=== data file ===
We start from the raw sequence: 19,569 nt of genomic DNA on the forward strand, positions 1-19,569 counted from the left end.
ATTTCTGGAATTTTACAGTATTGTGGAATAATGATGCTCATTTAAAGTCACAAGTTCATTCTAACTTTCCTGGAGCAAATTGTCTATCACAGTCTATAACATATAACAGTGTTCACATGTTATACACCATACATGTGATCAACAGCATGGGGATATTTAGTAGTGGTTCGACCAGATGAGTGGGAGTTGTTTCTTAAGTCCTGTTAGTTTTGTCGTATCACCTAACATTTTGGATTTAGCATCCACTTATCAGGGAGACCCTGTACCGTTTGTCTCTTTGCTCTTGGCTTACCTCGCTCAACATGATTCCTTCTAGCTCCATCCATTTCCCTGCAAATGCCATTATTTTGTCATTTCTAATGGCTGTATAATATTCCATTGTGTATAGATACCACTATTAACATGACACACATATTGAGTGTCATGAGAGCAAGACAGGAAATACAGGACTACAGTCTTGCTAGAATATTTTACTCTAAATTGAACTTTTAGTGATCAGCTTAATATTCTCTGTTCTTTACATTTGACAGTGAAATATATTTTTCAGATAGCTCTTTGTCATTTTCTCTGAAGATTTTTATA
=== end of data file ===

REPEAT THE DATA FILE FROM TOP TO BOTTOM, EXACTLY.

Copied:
We start from the raw sequence: 19,569 nt of genomic DNA on the forward strand, positions 1-19,569 counted from the left end.
ATTTCTGGAATTTTACAGTATTGTGGAATAATGATGCTCATTTAAAGTCACAAGTTCATTCTAACTTTCCTGGAGCAAATTGTCTATCACAGTCTATAACATATAACAGTGTTCACATGTTATACACCATACATGTGATCAACAGCATGGGGATATTTAGTAGTGGTTCGACCAGATGAGTGGGAGTTGTTTCTTAAGTCCTGTTAGTTTTGTCGTATCACCTAACATTTTGGATTTAGCATCCACTTATCAGGGAGACCCTGTACCGTTTGTCTCTTTGCTCTTGGCTTACCTCGCTCAACATGATTCCTTCTAGCTCCATCCATTTCCCTGCAAATGCCATTATTTTGTCATTTCTAATGGCTGTATAATATTCCATTGTGTATAGATACCACTATTAACATGACACACATATTGAGTGTCATGAGAGCAAGACAGGAAATACAGGACTACAGTCTTGCTAGAATATTTTACTCTAAATTGAACTTTTAGTGATCAGCTTAATATTCTCTGTTCTTTACATTTGACAGTGAAATATATTTTTCAGATAGCTCTTTGTCATTTTCTCTGAAGATTTTTATA